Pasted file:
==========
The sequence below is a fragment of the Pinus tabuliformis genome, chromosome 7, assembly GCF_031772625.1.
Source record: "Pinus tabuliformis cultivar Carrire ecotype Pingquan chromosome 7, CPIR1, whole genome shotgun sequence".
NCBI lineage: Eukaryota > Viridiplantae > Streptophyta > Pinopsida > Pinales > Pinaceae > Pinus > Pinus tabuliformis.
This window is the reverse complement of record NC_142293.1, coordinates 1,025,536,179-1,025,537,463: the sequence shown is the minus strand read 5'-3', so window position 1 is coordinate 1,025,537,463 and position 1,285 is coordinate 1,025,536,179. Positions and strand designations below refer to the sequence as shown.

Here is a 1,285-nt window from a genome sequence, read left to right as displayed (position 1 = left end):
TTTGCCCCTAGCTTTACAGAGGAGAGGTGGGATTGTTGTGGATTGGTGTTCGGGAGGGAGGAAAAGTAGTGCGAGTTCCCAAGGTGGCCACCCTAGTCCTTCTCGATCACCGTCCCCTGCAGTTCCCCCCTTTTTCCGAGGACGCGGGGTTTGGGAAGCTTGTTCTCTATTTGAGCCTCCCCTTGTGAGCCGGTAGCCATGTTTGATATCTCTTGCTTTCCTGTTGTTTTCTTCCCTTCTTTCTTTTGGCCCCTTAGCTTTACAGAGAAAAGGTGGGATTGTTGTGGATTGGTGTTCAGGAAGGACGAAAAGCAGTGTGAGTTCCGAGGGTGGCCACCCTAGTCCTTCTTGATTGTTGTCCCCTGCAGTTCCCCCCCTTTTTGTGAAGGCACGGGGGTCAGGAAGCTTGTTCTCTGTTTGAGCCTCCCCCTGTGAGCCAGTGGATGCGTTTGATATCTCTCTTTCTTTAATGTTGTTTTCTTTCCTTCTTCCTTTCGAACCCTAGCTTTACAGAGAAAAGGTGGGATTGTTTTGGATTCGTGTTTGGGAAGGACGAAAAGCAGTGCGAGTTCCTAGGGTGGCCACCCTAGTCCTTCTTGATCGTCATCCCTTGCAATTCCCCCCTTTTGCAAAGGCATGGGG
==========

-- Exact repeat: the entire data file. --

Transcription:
The sequence below is a fragment of the Pinus tabuliformis genome, chromosome 7, assembly GCF_031772625.1.
Source record: "Pinus tabuliformis cultivar Carrire ecotype Pingquan chromosome 7, CPIR1, whole genome shotgun sequence".
NCBI lineage: Eukaryota > Viridiplantae > Streptophyta > Pinopsida > Pinales > Pinaceae > Pinus > Pinus tabuliformis.
This window is the reverse complement of record NC_142293.1, coordinates 1,025,536,179-1,025,537,463: the sequence shown is the minus strand read 5'-3', so window position 1 is coordinate 1,025,537,463 and position 1,285 is coordinate 1,025,536,179. Positions and strand designations below refer to the sequence as shown.

Here is a 1,285-nt window from a genome sequence, read left to right as displayed (position 1 = left end):
TTTGCCCCTAGCTTTACAGAGGAGAGGTGGGATTGTTGTGGATTGGTGTTCGGGAGGGAGGAAAAGTAGTGCGAGTTCCCAAGGTGGCCACCCTAGTCCTTCTCGATCACCGTCCCCTGCAGTTCCCCCCTTTTTCCGAGGACGCGGGGTTTGGGAAGCTTGTTCTCTATTTGAGCCTCCCCTTGTGAGCCGGTAGCCATGTTTGATATCTCTTGCTTTCCTGTTGTTTTCTTCCCTTCTTTCTTTTGGCCCCTTAGCTTTACAGAGAAAAGGTGGGATTGTTGTGGATTGGTGTTCAGGAAGGACGAAAAGCAGTGTGAGTTCCGAGGGTGGCCACCCTAGTCCTTCTTGATTGTTGTCCCCTGCAGTTCCCCCCCTTTTTGTGAAGGCACGGGGGTCAGGAAGCTTGTTCTCTGTTTGAGCCTCCCCCTGTGAGCCAGTGGATGCGTTTGATATCTCTCTTTCTTTAATGTTGTTTTCTTTCCTTCTTCCTTTCGAACCCTAGCTTTACAGAGAAAAGGTGGGATTGTTTTGGATTCGTGTTTGGGAAGGACGAAAAGCAGTGCGAGTTCCTAGGGTGGCCACCCTAGTCCTTCTTGATCGTCATCCCTTGCAATTCCCCCCTTTTGCAAAGGCATGGGG